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Throttle stuck open * now fixed*


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The car is a 1960 Rambler Ambassador 327 four barrel with Overdrive. A well restored car but museum stored.




Background: My good friend bought this car at an auction at a huge discount based on what had been spent on the restoration. It truly was a good car but it did have some problems. The main one was that instead of the correct Holley 4 bbl carb it had a huge double pumper Holley on it. Incredibly overcarburated it ran rich beyond belief, it barely idled and was flooded at every start.  Without a suitable correct Holley to install, I put on a 1960s FoMoCo Autolite 4 bbl. We are Ford people and this type of carb is available, reliable and doesn’t balk at sitting for long periods.




I recently took it to a Rambler event and beyond the typical plugged fuel filter, the only issue was that the Overdrive (Borg Warner electrical type) did not seem to be engaging regularly. For those who are unfamiliar with these systems you accelerate to a speed above 28 MPH and lift your foot and ‘feel’ it shift into OD. For whatever reason on this car you can hardly feel the shift into OD and the engine is so quiet that even that the noise isn’t even much of a giveaway.  One way to check that the OD is engaged is to push the pedal to the floor where the linkage activates the kickdown switch and it shifts instantly into direct drive. You can then release your foot to see if it fell back into OD. On this car sometimes you could feel it and sometimes not.


Returning home after the event on an LA freeway at 9:00 PM I wanted to see if it was truly in OD so I floored it. It did kick down, BUT when I lifted my foot the car kept accelerating (!) Fortunately traffic was light so I continued driving (too fast) until I could find a place to pull over. Yes, during this time I bent down and tugged on the gas pedal but that did nothing (still accelerating!) and all I accomplished was to separate the pedal from the rod (!) So, I turned off the key and coasted to the shoulder. Because the OD needs electrical power turning off the key also shuts off the OD which allows the freewheeling to come on, and you lose all engine braking. Scary.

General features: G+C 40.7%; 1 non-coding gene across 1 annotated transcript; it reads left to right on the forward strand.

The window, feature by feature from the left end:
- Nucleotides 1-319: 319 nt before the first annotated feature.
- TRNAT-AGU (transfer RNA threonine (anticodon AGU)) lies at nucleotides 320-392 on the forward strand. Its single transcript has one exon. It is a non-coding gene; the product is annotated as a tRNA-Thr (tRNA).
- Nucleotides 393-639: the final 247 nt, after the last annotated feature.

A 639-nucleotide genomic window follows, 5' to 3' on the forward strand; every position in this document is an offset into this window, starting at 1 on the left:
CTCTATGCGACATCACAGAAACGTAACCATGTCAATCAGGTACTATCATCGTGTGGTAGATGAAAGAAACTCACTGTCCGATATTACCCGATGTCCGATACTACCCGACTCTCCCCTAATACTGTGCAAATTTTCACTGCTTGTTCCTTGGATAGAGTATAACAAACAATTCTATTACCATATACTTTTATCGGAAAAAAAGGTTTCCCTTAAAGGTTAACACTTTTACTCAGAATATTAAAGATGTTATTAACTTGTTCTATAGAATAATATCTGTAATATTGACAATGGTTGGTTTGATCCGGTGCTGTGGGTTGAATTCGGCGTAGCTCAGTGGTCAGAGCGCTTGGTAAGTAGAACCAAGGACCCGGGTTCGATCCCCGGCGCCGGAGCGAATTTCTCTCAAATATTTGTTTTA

I get out, check under the hood and nothing is wrong. The linkage is fine, the spring is in place and the linkage is not binding. It snaps back every time. I restart it and it is idling fine.  I continue home but now being careful to not press the pedal down over the halfway mark.

Next day I check and recheck ALL the linkage. I add additional springs (just for good measure) and with each test drive, it SOMETIMES ‘sticks’ open and sometimes returns to idle speed(?)  I make more adjustments and further checks and during subsequent test drives it continues sticking open, BUT not EVERY time I mash the throttle. Hummmm. . . . . .


In the garage, I rev it up and try everything I can think of, but I cannot get the throttle to hang open. But it does commonly (but not every time) hang open during the test drives resulting in uncontrolled acceleration. I was baffled, hours of frustration before I discovered the problem.


Ford-Autolite four barrel carbs use vacuum opened secondaries. The vacuum is drawn from a small tube in the primary intake and routed under the lid and into a chamber with a light spring and a diaphragm. There are many places for the vacuum to leak (especially if the body/lid is warped) and it is very typical for these secondaries to not open at all. When they are open, they are closed again by a little rod on the primary plate linkage that rubs against a cam area on the secondary plate linkage. All this is tucked up under the choke mechanism and you can hardly see it.



Well turns out the little pin snapped off. When you were accelerating fast, the secondaries did open but they were not being mechanically closed. The primary throttle plates (activated by the pedal linkage) were slamming shut, but the uncontrolled acceleration was coming from the still open secondary throttle plates. (who woulda thought?) 


Why couldn’t I replicate the problem? In my garage tests I never held the throttle linkage open long enough to open the secondaries (that is a lot of RPM when the engine is not actually driving anything). When I had uncontrolled acceleration during test driving, I turned off the key, coasted to the side of the road, and without any vacuum, the secondaries were being closed by the little spring in the diaphragm chamber. Nothing was wrong when I opened the hood. 


The Repair: I drilled and taped the pin hole in the linkage for a screw that would reliably, mechanically close the secondary throttle plates and I had no more problem.







Uncontrolled acceleration from having open secondary throttle plates, who would have guessed? But if you see the 4 barrel design as not just one carb, but instead as being really two different carbs then it makes more sense.


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Glad you found the issue!😲 And made an easy repair.

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